Back in Texas, I was enchanted by the highways and byways we had traveled on family trips, swathed with wildflowers. These had only thrived as First Lady Lady Bird Johnson worked to protect native plants, beautify the nation and, at home, influenced the Texas highway department to protect Texas wildflowers. She persuaded them to schedule roadside mowings after wildflower seeds matured, to fall and replenish.
The natural outdoors had always been part of our family's lives, living in four towns around the state and traveling to West Texas to visit relatives and vacationing on the Gulf and Lake Austin. Back home again, I visited what is now Cedar Ridge Preserve in southwest Dallas County, and learned about the tall-grass prairies from walks on a remnant prairie at Straus Farm with Dr. Geoffrey Stanford, the center's founder.
What you love, you want to see thrive. I went on to write about prairies and native plants, co-author one of Texas' first native plant books and articles for Texas Highways and many other publications.
PROTECTING WILD PLACES
What you love, welcome wherever you find it. This makes a trail walk even more enjoyable.
Owl carving seen along the trail.
However, I recognize things are changing: the snowfalls of childhood dwindling, rain patterns altering violently, drought extending. Farmers and ranchers struggling or bankrupted. Over the years, honoring Earth Day and its legal heritage - the Clean Air Act, the Clean Water Act, Endangered Species Act, the Superfund program - became important to me. Even more so, as climate disruption's patterns have become clearer.
Above White Rock North, the cliff tops themselves lose soil in our increasingly heavy downpours, and the banks are hollowed out. In seven years living here, I've seen six feet of cliff top eroded away in some spots. Giant trees above the creek grip the soil as many seasons as they can, and then topple in a flood.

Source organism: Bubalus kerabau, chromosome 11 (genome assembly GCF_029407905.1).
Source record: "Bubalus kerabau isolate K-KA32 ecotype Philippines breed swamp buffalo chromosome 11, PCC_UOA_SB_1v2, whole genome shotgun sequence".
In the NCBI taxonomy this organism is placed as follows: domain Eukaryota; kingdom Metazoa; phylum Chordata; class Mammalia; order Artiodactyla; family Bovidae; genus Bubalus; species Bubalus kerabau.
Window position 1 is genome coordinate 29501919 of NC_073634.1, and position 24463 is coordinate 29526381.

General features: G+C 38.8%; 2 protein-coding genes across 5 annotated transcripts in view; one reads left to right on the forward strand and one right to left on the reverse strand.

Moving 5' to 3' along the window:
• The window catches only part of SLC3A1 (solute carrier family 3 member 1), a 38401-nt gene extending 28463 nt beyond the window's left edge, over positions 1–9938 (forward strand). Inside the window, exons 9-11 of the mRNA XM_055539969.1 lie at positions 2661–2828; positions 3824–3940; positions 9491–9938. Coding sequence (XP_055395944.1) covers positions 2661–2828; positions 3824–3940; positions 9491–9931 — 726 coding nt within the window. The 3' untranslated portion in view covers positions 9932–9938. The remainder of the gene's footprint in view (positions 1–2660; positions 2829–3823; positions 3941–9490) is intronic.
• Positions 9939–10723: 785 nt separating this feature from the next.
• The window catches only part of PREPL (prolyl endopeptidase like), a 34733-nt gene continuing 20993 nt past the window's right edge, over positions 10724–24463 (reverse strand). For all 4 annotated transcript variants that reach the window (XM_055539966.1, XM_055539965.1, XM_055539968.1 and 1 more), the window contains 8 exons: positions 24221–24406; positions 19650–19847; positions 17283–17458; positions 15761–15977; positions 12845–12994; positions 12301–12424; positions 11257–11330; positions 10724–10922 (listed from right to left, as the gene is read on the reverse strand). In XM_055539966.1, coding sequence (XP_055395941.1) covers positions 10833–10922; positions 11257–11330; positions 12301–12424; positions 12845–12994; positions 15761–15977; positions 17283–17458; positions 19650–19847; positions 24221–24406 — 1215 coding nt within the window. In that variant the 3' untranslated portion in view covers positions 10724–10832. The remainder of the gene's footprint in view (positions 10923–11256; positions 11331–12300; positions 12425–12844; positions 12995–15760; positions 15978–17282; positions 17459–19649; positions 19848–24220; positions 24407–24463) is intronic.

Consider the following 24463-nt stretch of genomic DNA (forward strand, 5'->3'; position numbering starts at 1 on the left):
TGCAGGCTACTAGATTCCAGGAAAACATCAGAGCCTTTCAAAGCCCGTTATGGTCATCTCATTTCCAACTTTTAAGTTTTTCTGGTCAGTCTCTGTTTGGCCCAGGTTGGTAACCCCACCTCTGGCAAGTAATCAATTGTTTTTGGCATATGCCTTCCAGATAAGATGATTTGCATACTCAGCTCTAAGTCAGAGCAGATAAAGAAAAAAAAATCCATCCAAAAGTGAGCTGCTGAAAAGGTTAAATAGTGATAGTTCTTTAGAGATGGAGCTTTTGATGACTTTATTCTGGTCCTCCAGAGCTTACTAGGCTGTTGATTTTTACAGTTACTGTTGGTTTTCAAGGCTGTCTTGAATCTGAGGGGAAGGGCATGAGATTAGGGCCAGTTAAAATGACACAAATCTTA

Seeing what we know, love and depend on changing, makes it real to us.
There are solutions. I go to EarthX conferences every year, support Sierra Club, keep up with 350.org, Citizens Climate Lobby and city government to find out how we can progress to overcome climate change and myriad other challenges to the wellbeing of ourselves and everything living.
In 2014, my writing refocused from native plants and landscapes to environmental disruption, solutions and actions everyone can take.
TRAIL OF DREAMS
I'm grateful I can still walk the trail, hearing the barred owls call "Who-cooks-for-you? Who-cooks-for-you?" and the cardinals sing "Sweet-sweet-sweet-pretty-pretty-pretty!"
A glimpse of White Rock Creek.
As evening came on during my trail walk, I looked down into the creek and was startled to see a coyote striding down the middle of the stream. I grabbed for my camera, but he had disappeared like smoke. Moments later, a dad and three children came toward me, looking back over their shoulders.
"What are you looking for?" I asked.
"We don't know," they said. "A dog?"
We heard a howl in the distance, and we two adults laughed. I've seen small bobcats along the trail, but not a coyote before. The creek and the corridor of wild that surrounds it is their home.
Selfie with facemask.
When I got back to the trailhead, darkness had fallen.
In the dark western sky, Venus shone. Instead of only the star or two I'd been able to see before the coronavirus shutdown, half of the Winter Circle sparkled: seven stars, including "the twins" Castor and Pollux, an arc through the sky from south to west.
Clear, clean air. Maybe we can keep it after the shutdown - with a new, thriving low-carbon economy.
That would be Earth Day, every day! Another day in paradise.